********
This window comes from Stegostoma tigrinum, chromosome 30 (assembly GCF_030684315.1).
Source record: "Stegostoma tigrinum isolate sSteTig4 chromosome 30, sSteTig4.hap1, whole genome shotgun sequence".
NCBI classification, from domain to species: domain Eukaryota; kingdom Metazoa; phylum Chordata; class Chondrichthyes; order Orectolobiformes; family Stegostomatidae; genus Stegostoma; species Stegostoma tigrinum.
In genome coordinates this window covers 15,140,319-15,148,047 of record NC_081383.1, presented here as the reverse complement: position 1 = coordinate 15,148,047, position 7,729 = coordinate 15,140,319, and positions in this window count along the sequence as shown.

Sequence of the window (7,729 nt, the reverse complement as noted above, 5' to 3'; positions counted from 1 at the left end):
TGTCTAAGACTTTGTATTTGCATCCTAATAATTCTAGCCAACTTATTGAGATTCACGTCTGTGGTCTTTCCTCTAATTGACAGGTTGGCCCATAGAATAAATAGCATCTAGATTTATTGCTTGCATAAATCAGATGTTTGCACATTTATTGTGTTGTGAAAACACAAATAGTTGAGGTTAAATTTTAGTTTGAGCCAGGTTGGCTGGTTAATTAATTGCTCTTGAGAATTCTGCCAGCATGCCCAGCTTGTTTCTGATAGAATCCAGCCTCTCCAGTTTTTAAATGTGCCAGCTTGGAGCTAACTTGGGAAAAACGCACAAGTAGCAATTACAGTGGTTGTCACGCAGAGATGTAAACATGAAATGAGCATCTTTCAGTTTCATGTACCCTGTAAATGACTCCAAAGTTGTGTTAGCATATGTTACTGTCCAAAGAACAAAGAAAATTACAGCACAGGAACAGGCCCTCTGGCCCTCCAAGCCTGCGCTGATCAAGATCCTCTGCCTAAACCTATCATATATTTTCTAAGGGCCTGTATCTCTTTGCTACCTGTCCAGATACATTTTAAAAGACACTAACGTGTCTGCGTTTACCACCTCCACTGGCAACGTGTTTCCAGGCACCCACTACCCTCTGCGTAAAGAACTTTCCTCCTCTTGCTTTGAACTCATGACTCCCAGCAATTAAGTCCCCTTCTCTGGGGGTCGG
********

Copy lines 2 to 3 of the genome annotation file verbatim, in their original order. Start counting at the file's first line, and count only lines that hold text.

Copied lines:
Source record: "Stegostoma tigrinum isolate sSteTig4 chromosome 30, sSteTig4.hap1, whole genome shotgun sequence".
NCBI classification, from domain to species: domain Eukaryota; kingdom Metazoa; phylum Chordata; class Chondrichthyes; order Orectolobiformes; family Stegostomatidae; genus Stegostoma; species Stegostoma tigrinum.